Tuesday, June 16, 2009

I Never Said I Was A Pioneer

Given a choice, I'll always gravitate towards comfortable living. Sure, I'll go camping, or happily spend several hours working outdoors. If push came to shove, I think I could do without central air conditioning, if I've got a cold drink and a fan to keep the circulation going. But if you want to find my Achilles heel, strip my 98-year old home of its electricity, crank the heat up into the upper 90s, and disconnect me from the world for a few days.

Friday afternoon, a storm hit our town, knocking down trees, felling power lines, and setting the tornado sirens to full-volume wail. Many OSOME contributors lost their electricity. A live wire was knocked loose on my street, and I was 100 percent unprepared -- my kitchen sink was still filled with dirty dishes from Thursday's OSOME meal, and the washing machine was halted mid-cycle, while loaded with cloth napkins and sheets and towels from the house guests I had earlier in the week. Although I'm the daughter of an airplane pilot who lived by the meteorologist's word, I'd missed the last three days of weather forecasts, and, when Elvis Redux blew in, I was in my car on Union Ave. trying to run errands. I came home, assessed the situation, and initially decided to keep the windows closed and the refrigerator full, with hopes that I'd get back onto the grid within a few hours.

By Saturday afternoon, I decided to open the 4 windows that aren't painted shut and eat the OSOME leftovers I'd set aside for my mama, who was due in on a plane later that night. I downed a half-pint of Marshall's zingy borscht, sampled a bowl of Tara's radish salsa, and finished the last few spoonfuls of aioli I'd whipped up two days earlier. Tara came by and picked up the steaks, milk, butter, cheese and Gulf Coast shrimp that were defrosting in my fridge. I crammed my Downing Hollow CSA -- bag and all -- into an ice-filled cooler, and everything else went into the garbage. I ran to the airport, and then Cassius, my mama and I settled into Red Roof Inn for the night.

Sunday, we optimistically checked out of the motel room and went to Cafe 1912 for brunch. At 7PM we went to a movie, then came home to a hot house and tried to go to sleep, because I had Sewing School to teach at Grace-St. Luke's this week.

After camp on Monday, we downed ice coffees and sandwiches from Cafe Republic. Drove home holding our collective breath, then let out disappointed sighs when we realized it was still hot, hot, hot, and decamped to Scott and Kerri's for a brief respite. Another storm blew through, and I raced home to open the windows and get the cool air inside.

Today, with Justin in tow, I went into Fino's Italian Grocery for an Aquisto sandwich on a baguette. Came home and it was still hot. I know I'm not the only Memphian dealing with this -- there were nearly 200,000 of us at first count -- but geez, the monotony of it is stressing me out. As I've been saying, If I wanted to deal with the impending threat of natural disasters,coupled with the ineptitude of an ineffectual bureaucracy, I'd have moved to New Orleans eons ago.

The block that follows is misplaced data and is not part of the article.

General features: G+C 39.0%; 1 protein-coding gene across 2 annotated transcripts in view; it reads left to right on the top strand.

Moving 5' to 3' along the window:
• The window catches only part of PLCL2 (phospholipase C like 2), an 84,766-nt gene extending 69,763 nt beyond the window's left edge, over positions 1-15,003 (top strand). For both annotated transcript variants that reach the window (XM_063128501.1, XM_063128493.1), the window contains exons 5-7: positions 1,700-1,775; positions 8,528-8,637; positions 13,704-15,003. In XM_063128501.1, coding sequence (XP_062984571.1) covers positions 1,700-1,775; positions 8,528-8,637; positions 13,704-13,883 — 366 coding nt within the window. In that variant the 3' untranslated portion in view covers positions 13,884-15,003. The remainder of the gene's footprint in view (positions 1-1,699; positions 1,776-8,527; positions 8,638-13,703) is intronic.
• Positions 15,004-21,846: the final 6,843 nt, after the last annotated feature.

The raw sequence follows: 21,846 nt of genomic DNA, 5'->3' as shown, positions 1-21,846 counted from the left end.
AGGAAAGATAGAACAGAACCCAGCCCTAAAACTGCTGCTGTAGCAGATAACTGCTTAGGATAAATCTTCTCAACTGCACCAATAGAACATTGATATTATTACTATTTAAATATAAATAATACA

Somehow, I weathered (pun intended) 14 days without power in 2003, when a progressive derecho called Hurricane Elvis took a similar route through town. That time around, I made do by grilling with friends, lingering at the ice machines strategically located across the bridge in West Memphis, Ark., and drinking like a fish.

This time is different.

Five days without power, and, as certain friends can attest, I've been reduced to a sniveling mess. Although the Memphis Light, Gas & Water trucks zip by every few hours now, the power lines are still dangling across my sidewalk, and my refrigerator is still bare, its freezer door hanging forlornly open so that the fresh box of baking soda can do its work. What was once a magical cold cabinet chock full of beer, cheese, and other tasty treats is now a sterile. empty box. Sure, my pantry is heavily laden, but who -- other than Justin -- wants to cook in stifling temps?

I am trying to count my blessings.

In the grand scheme of things, I got off lightly: I have a kitchen that was uncrushed by tree limbs. I was fortunate that I had food to jettison, and food I was able to save, even though Tara's power went out a day after mine. I have friends who have offered shelter, and friends who have shared their food. I had to junk most of last week's CSA, but I was able to save a few beets and green onions, which I'll add to a salad as soon as I can make a meal at home without sweating.

When MLGW powers me back up, I'll simply turn on the washing machine, and take a few grocery expeditions to replenish the fridge shelves. I'm grateful that I don't have to yoke up a team of oxen and traverse a mountain range to do so, or make like the characters in Cormac McCarthy's "The Road," and trek through the aftermath of WWIII. To paraphrase Scarlett O'Hara, "As God is my witness, I'll never take electricity for granted again."

And, please note: If you're planning to come to this week's OSOME dinner, it will be held at Lorette and Alex Greene's house, which is in the U of M area. Call me for the address. It's gonna be a great night -- Lorette plans to set up dinner tables in the fields out back, where her team of urbagrarians have been planting tomatoes, lettuces, squashes, and herbs. Next week, we should be back in my backyard.

No comments:

Post a Comment